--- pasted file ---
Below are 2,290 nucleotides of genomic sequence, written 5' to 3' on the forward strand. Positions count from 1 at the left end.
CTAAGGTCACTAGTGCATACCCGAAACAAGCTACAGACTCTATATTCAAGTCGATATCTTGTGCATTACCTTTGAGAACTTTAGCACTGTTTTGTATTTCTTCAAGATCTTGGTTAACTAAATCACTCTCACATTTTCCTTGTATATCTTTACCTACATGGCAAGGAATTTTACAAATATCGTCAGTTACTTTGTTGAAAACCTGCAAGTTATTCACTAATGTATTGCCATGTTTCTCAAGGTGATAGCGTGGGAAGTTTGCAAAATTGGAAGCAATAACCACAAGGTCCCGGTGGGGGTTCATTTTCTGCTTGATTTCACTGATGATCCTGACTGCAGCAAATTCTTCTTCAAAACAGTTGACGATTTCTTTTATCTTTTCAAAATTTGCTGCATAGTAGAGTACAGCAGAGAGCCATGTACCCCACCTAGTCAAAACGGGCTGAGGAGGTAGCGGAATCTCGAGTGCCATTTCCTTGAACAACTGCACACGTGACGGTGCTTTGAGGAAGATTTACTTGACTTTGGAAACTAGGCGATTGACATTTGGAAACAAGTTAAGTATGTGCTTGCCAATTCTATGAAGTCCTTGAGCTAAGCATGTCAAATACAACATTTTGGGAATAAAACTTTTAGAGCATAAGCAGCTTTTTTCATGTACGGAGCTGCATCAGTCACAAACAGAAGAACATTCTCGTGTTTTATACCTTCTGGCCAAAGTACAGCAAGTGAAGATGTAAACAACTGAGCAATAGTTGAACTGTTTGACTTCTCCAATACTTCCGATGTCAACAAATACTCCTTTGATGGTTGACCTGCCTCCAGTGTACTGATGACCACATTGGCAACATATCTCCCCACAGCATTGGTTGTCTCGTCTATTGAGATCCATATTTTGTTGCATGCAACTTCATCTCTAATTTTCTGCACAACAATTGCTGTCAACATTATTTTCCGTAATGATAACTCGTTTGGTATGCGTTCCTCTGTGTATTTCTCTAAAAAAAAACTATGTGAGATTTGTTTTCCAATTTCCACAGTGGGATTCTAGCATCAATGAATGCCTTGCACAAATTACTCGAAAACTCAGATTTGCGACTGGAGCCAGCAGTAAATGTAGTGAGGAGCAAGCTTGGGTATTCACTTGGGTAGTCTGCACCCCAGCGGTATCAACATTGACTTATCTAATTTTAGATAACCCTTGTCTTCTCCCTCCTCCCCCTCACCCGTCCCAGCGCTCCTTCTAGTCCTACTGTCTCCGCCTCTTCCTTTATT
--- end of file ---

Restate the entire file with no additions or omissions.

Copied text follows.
Below are 2,290 nucleotides of genomic sequence, written 5' to 3' on the forward strand. Positions count from 1 at the left end.
CTAAGGTCACTAGTGCATACCCGAAACAAGCTACAGACTCTATATTCAAGTCGATATCTTGTGCATTACCTTTGAGAACTTTAGCACTGTTTTGTATTTCTTCAAGATCTTGGTTAACTAAATCACTCTCACATTTTCCTTGTATATCTTTACCTACATGGCAAGGAATTTTACAAATATCGTCAGTTACTTTGTTGAAAACCTGCAAGTTATTCACTAATGTATTGCCATGTTTCTCAAGGTGATAGCGTGGGAAGTTTGCAAAATTGGAAGCAATAACCACAAGGTCCCGGTGGGGGTTCATTTTCTGCTTGATTTCACTGATGATCCTGACTGCAGCAAATTCTTCTTCAAAACAGTTGACGATTTCTTTTATCTTTTCAAAATTTGCTGCATAGTAGAGTACAGCAGAGAGCCATGTACCCCACCTAGTCAAAACGGGCTGAGGAGGTAGCGGAATCTCGAGTGCCATTTCCTTGAACAACTGCACACGTGACGGTGCTTTGAGGAAGATTTACTTGACTTTGGAAACTAGGCGATTGACATTTGGAAACAAGTTAAGTATGTGCTTGCCAATTCTATGAAGTCCTTGAGCTAAGCATGTCAAATACAACATTTTGGGAATAAAACTTTTAGAGCATAAGCAGCTTTTTTCATGTACGGAGCTGCATCAGTCACAAACAGAAGAACATTCTCGTGTTTTATACCTTCTGGCCAAAGTACAGCAAGTGAAGATGTAAACAACTGAGCAATAGTTGAACTGTTTGACTTCTCCAATACTTCCGATGTCAACAAATACTCCTTTGATGGTTGACCTGCCTCCAGTGTACTGATGACCACATTGGCAACATATCTCCCCACAGCATTGGTTGTCTCGTCTATTGAGATCCATATTTTGTTGCATGCAACTTCATCTCTAATTTTCTGCACAACAATTGCTGTCAACATTATTTTCCGTAATGATAACTCGTTTGGTATGCGTTCCTCTGTGTATTTCTCTAAAAAAAAACTATGTGAGATTTGTTTTCCAATTTCCACAGTGGGATTCTAGCATCAATGAATGCCTTGCACAAATTACTCGAAAACTCAGATTTGCGACTGGAGCCAGCAGTAAATGTAGTGAGGAGCAAGCTTGGGTATTCACTTGGGTAGTCTGCACCCCAGCGGTATCAACATTGACTTATCTAATTTTAGATAACCCTTGTCTTCTCCCTCCTCCCCCTCACCCGTCCCAGCGCTCCTTCTAGTCCTACTGTCTCCGCCTCTTCCTTTATT